A conservatorship is a court proceeding in which a person is deemed to lack capacity to make medical or financial decisions. Once the person is deemed to lack this capacity, a conservator is appointed to manage the healthcare and financial decisions of the person, referred to as the conservatee. Conservatorships are complex matters. Conservatorships are ongoing legal matters that may last for years after the appointment of a conservator. There are three types of conservatorships in the State of California: General Conservatorship, Limited Conservatorship, and LPS Conservatorship. Our office can assist in the initial appointment of a conservator, maintaining a conservatorship (including completing accountings), and challenging conservatorships. Contact us today to see how we can help.
A general conservatorship is needed when a person becomes incapacitated without proper planning in place. Generally, a person can become incapacitated through illness, accident, or through the aging process. Once a person is deemed to lack capacity to make financial decisions or resist undue influence in making financial decisions, financial institutions will usually refuse to act unless there is an agent appointed by a power of attorney or a conservatorship of the estate in place. The same concept applies to medical decisions. Once a person is deemed to lack capacity to give informed medical consent, healthcare providers typically refuse to act without a healthcare agent in place (appointed by a durable power of attorney for healthcare) or a conservatorship of the person in place. General conservatorships are in place indefinitely and only end upon the death of the conservatee or upon recovery of the conservatee.
A limited conservatorship is for developmentally disabled individuals who have turned 18 or are about to turn 18. A developmental disability is defined as a disability that manifests itself by the time the individual is 18 years old, is severe, and is indefinite. A limited conservatorship is limited to the areas of power granted by the court. This is because the state wants the limited conservatee to live the best and most independent life possible. This means that the Court takes a least restrictive means approach to conservatorship. A conservator in a limited conservatorship may apply for power to act in the following seven areas:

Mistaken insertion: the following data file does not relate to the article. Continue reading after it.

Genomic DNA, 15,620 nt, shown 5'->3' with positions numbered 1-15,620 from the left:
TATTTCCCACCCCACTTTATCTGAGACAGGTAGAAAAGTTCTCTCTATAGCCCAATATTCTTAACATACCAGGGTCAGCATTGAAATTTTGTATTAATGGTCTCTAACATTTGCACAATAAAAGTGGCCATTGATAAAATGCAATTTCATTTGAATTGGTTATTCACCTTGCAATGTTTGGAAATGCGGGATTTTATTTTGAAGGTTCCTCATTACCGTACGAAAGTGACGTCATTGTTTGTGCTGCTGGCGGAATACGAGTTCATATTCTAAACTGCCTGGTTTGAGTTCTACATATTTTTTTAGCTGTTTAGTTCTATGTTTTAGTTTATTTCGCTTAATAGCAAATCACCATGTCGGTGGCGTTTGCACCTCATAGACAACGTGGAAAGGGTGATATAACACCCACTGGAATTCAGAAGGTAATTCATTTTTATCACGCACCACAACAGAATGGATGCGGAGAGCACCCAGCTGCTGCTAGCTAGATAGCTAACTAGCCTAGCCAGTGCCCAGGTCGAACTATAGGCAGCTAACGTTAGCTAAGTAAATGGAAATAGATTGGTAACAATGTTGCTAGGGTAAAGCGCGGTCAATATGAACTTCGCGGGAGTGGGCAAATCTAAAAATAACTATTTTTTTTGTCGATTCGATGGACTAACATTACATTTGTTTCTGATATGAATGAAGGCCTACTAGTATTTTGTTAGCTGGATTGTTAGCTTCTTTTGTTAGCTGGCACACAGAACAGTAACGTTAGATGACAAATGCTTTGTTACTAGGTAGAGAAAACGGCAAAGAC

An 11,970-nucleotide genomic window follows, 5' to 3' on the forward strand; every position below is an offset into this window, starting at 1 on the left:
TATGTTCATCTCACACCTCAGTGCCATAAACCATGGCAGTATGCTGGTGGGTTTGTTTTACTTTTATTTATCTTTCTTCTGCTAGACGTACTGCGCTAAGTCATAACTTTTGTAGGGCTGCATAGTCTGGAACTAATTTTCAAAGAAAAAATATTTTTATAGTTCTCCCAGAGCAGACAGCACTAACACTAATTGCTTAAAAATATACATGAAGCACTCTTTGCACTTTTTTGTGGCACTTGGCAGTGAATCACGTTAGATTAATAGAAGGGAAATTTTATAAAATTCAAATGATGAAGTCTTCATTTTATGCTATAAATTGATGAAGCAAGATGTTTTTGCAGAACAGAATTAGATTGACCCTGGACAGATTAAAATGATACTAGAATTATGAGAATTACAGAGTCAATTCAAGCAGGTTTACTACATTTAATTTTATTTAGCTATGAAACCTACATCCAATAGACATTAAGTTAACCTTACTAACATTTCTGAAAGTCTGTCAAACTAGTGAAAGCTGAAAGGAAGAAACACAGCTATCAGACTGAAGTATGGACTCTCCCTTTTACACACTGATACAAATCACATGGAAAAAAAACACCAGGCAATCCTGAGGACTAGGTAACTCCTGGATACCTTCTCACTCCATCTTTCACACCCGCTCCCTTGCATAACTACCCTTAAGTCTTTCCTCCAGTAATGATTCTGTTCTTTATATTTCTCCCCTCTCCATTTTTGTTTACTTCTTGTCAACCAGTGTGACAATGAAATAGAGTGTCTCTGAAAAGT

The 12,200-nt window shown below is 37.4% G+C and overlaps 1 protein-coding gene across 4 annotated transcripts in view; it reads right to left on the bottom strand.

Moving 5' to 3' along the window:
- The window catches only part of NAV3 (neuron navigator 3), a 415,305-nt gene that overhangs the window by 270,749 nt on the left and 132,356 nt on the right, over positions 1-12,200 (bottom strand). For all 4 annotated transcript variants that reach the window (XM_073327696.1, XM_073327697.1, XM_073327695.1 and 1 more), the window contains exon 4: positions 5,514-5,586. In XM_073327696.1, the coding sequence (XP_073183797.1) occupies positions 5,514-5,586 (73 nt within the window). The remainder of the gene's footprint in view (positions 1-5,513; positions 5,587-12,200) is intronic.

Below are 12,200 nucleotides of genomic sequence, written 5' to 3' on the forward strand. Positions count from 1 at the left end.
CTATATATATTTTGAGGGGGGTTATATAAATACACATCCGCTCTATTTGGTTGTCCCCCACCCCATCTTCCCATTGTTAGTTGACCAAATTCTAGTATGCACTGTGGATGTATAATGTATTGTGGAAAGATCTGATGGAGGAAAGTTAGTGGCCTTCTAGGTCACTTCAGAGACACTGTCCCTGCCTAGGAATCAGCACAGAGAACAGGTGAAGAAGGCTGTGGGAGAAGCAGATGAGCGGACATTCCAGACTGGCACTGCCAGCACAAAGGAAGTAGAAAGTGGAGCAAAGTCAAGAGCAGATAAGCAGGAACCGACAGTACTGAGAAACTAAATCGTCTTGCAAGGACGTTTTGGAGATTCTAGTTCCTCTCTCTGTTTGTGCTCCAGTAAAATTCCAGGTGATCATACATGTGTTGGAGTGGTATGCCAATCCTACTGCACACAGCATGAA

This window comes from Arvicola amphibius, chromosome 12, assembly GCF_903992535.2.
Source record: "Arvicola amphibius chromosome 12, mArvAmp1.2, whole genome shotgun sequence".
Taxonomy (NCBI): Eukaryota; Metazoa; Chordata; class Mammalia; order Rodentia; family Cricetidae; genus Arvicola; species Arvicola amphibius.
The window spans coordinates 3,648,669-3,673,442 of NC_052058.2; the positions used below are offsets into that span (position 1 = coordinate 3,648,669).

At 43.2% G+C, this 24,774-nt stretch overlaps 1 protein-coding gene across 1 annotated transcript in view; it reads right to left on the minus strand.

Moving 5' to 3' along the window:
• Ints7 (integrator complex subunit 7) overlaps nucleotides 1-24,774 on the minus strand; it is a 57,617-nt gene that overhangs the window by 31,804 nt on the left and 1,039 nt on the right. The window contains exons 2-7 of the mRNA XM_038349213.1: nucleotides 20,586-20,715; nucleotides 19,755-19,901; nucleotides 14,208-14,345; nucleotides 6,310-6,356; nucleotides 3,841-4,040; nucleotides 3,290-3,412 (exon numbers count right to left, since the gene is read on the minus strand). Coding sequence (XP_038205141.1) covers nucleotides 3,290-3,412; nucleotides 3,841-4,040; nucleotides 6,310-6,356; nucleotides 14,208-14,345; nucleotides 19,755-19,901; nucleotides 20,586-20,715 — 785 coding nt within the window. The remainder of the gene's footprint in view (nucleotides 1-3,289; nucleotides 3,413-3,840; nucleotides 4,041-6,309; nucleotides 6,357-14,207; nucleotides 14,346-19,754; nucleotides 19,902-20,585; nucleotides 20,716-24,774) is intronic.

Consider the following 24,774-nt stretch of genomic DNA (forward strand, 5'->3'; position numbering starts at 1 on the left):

- The authority to make medical decisions on behalf of the limited conservatee;
- The authority to access medical records of the limited conservatee;
- The authority to determine the residence of the limited conservatee;
- The authority to control the education or vocational training of the limited conservatee;
- The authority to control contracts entered into by the conservatee;
- The authority to keep a limited conservatee from marrying; and
- The authority to control the limited conservatee’s social contact.
LPS (Mental Health) Conservatorship
An individual who is greatly disabled by mental issues that can’t provide for their food, clothing, or support may be subject to an LPS conservatorship. An LPS Conservatorship needs to be initiated by a public guardian and, therefore, is not a matter that is handled by our office. An LPS Conservatorship lasts one year from the date of appointment and at that point may be challenged by the Conservatee in the matter.